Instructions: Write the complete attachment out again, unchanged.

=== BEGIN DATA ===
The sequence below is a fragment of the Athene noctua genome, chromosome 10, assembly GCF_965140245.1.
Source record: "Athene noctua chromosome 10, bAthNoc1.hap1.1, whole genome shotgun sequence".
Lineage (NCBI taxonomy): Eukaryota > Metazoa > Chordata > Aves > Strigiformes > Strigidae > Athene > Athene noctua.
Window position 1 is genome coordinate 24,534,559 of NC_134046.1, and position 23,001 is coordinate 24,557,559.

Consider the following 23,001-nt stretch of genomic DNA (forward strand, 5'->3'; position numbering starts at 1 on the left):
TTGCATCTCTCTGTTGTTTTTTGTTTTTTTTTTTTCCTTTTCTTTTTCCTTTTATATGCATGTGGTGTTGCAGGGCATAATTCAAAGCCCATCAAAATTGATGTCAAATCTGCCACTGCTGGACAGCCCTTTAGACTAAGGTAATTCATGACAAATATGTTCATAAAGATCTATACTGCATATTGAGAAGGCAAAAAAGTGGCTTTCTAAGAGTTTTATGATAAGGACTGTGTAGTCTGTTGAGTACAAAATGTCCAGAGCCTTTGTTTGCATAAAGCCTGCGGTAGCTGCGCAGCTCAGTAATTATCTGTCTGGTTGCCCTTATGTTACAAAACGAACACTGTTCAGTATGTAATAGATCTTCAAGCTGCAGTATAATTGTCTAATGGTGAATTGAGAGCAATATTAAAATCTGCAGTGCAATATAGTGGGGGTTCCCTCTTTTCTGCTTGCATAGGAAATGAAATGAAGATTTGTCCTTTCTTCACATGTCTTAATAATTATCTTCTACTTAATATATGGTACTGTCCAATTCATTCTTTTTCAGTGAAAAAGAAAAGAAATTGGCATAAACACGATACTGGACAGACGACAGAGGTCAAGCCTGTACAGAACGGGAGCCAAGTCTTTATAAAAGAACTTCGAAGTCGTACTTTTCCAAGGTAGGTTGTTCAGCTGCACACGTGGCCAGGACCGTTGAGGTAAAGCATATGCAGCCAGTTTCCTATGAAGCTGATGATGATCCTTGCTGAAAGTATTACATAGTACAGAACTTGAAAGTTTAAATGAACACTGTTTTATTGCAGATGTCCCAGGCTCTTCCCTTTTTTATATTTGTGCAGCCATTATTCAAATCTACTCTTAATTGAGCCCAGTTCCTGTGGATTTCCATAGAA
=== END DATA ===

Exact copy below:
The sequence below is a fragment of the Athene noctua genome, chromosome 10, assembly GCF_965140245.1.
Source record: "Athene noctua chromosome 10, bAthNoc1.hap1.1, whole genome shotgun sequence".
Lineage (NCBI taxonomy): Eukaryota > Metazoa > Chordata > Aves > Strigiformes > Strigidae > Athene > Athene noctua.
Window position 1 is genome coordinate 24,534,559 of NC_134046.1, and position 23,001 is coordinate 24,557,559.

Consider the following 23,001-nt stretch of genomic DNA (forward strand, 5'->3'; position numbering starts at 1 on the left):
TTGCATCTCTCTGTTGTTTTTTGTTTTTTTTTTTTCCTTTTCTTTTTCCTTTTATATGCATGTGGTGTTGCAGGGCATAATTCAAAGCCCATCAAAATTGATGTCAAATCTGCCACTGCTGGACAGCCCTTTAGACTAAGGTAATTCATGACAAATATGTTCATAAAGATCTATACTGCATATTGAGAAGGCAAAAAAGTGGCTTTCTAAGAGTTTTATGATAAGGACTGTGTAGTCTGTTGAGTACAAAATGTCCAGAGCCTTTGTTTGCATAAAGCCTGCGGTAGCTGCGCAGCTCAGTAATTATCTGTCTGGTTGCCCTTATGTTACAAAACGAACACTGTTCAGTATGTAATAGATCTTCAAGCTGCAGTATAATTGTCTAATGGTGAATTGAGAGCAATATTAAAATCTGCAGTGCAATATAGTGGGGGTTCCCTCTTTTCTGCTTGCATAGGAAATGAAATGAAGATTTGTCCTTTCTTCACATGTCTTAATAATTATCTTCTACTTAATATATGGTACTGTCCAATTCATTCTTTTTCAGTGAAAAAGAAAAGAAATTGGCATAAACACGATACTGGACAGACGACAGAGGTCAAGCCTGTACAGAACGGGAGCCAAGTCTTTATAAAAGAACTTCGAAGTCGTACTTTTCCAAGGTAGGTTGTTCAGCTGCACACGTGGCCAGGACCGTTGAGGTAAAGCATATGCAGCCAGTTTCCTATGAAGCTGATGATGATCCTTGCTGAAAGTATTACATAGTACAGAACTTGAAAGTTTAAATGAACACTGTTTTATTGCAGATGTCCCAGGCTCTTCCCTTTTTTATATTTGTGCAGCCATTATTCAAATCTACTCTTAATTGAGCCCAGTTCCTGTGGATTTCCATAGAA